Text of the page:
Prague has just hosted a hackathon with global participation with the target to brainstorm and come up with solutions for cities like the Czech capital where getting from A to B can be a stressful and time consuming process.
ʺA hackathon is an event which lasts 24 or 48 hours non-stop, that’s what we have here. It’s an event where IT specialists, coders, developers, designers come from around the world, they came here, to spend the next 48 hours developing a functional prototype of a service or product or a new design that can improve transport in cities. So get rid of pollution and emissions in cities and stress in transport in general. It is a radical innovation method that has been around for some time, it originated in the United States. It rests on two or three premises: one, if you put together in a small space for a long time lots of people, there will be ideas. If those people come from different countries, different backgrounds it’s all for the better. Again, you have a better chance of producing ideas that will work in the end."
The recent hackathon taking place over the last weekend set itself apart for its scale and the clear ambition to come up with answers which could be converted into ideas that could be used by cities with transport challenges, such as Prague, or by the companies which are heavily involved in the development of so called Smart Cities applications. Tomáš Studeník again:
ʺIt is the first time here. It is the first time this scale it is happening. Previously, we have had hackathons with 10-20 people maximum, this time it is 60. And it’s the first time it is global, it is open to applications from people from around the world. We even cover their travel costs. We want to make them happy here and produce some world class work at the end.ʺ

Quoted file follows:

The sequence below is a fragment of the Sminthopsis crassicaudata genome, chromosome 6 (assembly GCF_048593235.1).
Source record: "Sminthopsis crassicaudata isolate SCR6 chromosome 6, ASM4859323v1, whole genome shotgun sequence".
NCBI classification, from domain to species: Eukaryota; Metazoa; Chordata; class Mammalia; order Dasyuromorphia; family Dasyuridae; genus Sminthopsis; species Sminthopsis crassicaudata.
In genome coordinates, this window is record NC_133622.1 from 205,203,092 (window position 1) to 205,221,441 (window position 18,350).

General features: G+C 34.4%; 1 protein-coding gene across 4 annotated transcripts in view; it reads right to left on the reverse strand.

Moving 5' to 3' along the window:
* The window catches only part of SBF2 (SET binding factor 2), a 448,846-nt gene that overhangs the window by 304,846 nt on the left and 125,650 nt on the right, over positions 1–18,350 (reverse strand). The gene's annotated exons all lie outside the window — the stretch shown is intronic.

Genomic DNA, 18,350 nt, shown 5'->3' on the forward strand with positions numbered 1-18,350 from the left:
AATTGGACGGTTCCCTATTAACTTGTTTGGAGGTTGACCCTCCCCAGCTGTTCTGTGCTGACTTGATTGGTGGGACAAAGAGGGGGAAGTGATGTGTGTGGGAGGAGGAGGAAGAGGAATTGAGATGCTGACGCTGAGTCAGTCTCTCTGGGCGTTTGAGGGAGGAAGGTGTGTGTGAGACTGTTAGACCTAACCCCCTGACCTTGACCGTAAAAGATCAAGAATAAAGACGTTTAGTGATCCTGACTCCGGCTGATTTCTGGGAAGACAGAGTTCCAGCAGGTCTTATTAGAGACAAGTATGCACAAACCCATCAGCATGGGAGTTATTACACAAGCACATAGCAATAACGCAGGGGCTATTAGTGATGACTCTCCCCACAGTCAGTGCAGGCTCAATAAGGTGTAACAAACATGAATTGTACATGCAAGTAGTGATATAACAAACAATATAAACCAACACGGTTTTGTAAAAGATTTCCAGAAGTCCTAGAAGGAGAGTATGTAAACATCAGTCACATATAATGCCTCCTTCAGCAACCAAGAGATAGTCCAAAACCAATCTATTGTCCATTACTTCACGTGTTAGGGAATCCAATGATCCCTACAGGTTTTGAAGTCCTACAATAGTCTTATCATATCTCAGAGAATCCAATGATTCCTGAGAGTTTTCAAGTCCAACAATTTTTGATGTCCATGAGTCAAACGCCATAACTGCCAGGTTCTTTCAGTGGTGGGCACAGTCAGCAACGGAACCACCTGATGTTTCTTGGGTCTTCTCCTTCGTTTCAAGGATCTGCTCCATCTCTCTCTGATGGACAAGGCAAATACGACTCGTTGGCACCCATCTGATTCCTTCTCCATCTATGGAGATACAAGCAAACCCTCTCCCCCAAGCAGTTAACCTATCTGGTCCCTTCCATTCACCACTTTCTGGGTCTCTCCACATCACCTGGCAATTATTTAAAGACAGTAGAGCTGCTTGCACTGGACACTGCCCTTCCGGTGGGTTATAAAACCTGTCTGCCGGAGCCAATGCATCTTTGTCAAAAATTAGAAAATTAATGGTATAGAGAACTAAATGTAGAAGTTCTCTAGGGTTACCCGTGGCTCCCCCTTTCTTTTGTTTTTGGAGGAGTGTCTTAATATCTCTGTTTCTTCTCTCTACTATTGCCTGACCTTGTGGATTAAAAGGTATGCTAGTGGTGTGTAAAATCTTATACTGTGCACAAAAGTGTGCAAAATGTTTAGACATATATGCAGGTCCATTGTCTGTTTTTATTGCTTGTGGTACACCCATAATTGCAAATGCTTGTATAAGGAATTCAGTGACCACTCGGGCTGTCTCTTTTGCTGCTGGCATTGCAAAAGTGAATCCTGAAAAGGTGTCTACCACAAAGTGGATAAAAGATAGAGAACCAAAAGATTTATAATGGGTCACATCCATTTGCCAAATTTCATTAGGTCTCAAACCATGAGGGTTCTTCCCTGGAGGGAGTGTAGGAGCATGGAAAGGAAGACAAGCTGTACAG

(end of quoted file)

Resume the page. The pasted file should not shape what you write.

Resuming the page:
If you put together in a small space for a long time lots of people, there will be ideas.
And while there was a very strong home participation in the hackathon, the event and the generous prize money on offer also drew in an ample haul of international team and contestants.
ʺWell, they came for the 5,000 euro prize, main prize. No, I’m joking. They came here because they want to see their ideas in practice and make cities better in the end. And they came from 13 countries, from Europe and Asia. And it was not just from Central Europe but also from Italy and Spain, Germany, and Russia, so it’s really a varied bunch of people that actually prefer working non-stop for two days to a relaxed weekend skiing or sun bathing somewhere. So I am amazed. ʺ
But the 48 hour event was carefully planned with the aim of channelling the contestants to focus on real problems and use real data and technology already at their fingertips. The broad overall theme is encompassed by Smart Cities, where digital and interactive applications help transport users to better choose their options such as routes and times of travel, and also have users feeding real time into data networks so that advice and planning respond to a traffic situation which is changing every second.